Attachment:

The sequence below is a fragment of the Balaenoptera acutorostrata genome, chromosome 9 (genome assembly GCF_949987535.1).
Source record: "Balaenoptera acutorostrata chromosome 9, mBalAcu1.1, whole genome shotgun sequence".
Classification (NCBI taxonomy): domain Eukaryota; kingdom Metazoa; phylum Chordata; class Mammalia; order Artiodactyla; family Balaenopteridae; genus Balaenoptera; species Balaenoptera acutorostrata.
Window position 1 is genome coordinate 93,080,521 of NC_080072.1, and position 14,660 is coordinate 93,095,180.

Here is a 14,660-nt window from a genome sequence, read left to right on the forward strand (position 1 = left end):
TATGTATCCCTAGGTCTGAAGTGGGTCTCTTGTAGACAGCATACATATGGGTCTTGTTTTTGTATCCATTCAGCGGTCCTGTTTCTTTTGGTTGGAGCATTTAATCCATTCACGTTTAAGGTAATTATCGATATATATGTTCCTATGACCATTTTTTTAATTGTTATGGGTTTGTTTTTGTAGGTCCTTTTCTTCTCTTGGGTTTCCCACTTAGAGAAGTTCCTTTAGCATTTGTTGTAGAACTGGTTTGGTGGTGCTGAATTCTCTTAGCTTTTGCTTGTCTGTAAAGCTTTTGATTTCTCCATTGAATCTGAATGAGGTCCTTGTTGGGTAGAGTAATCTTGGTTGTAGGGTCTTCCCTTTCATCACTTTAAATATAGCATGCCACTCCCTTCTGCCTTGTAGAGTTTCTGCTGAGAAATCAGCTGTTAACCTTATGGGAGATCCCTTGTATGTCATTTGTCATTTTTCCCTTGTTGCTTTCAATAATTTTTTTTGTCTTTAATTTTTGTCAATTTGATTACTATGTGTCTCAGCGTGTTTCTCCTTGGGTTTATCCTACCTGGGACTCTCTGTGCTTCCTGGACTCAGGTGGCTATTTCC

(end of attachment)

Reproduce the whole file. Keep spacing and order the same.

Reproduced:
The sequence below is a fragment of the Balaenoptera acutorostrata genome, chromosome 9 (genome assembly GCF_949987535.1).
Source record: "Balaenoptera acutorostrata chromosome 9, mBalAcu1.1, whole genome shotgun sequence".
Classification (NCBI taxonomy): domain Eukaryota; kingdom Metazoa; phylum Chordata; class Mammalia; order Artiodactyla; family Balaenopteridae; genus Balaenoptera; species Balaenoptera acutorostrata.
Window position 1 is genome coordinate 93,080,521 of NC_080072.1, and position 14,660 is coordinate 93,095,180.

Here is a 14,660-nt window from a genome sequence, read left to right on the forward strand (position 1 = left end):
TATGTATCCCTAGGTCTGAAGTGGGTCTCTTGTAGACAGCATACATATGGGTCTTGTTTTTGTATCCATTCAGCGGTCCTGTTTCTTTTGGTTGGAGCATTTAATCCATTCACGTTTAAGGTAATTATCGATATATATGTTCCTATGACCATTTTTTTAATTGTTATGGGTTTGTTTTTGTAGGTCCTTTTCTTCTCTTGGGTTTCCCACTTAGAGAAGTTCCTTTAGCATTTGTTGTAGAACTGGTTTGGTGGTGCTGAATTCTCTTAGCTTTTGCTTGTCTGTAAAGCTTTTGATTTCTCCATTGAATCTGAATGAGGTCCTTGTTGGGTAGAGTAATCTTGGTTGTAGGGTCTTCCCTTTCATCACTTTAAATATAGCATGCCACTCCCTTCTGCCTTGTAGAGTTTCTGCTGAGAAATCAGCTGTTAACCTTATGGGAGATCCCTTGTATGTCATTTGTCATTTTTCCCTTGTTGCTTTCAATAATTTTTTTTGTCTTTAATTTTTGTCAATTTGATTACTATGTGTCTCAGCGTGTTTCTCCTTGGGTTTATCCTACCTGGGACTCTCTGTGCTTCCTGGACTCAGGTGGCTATTTCC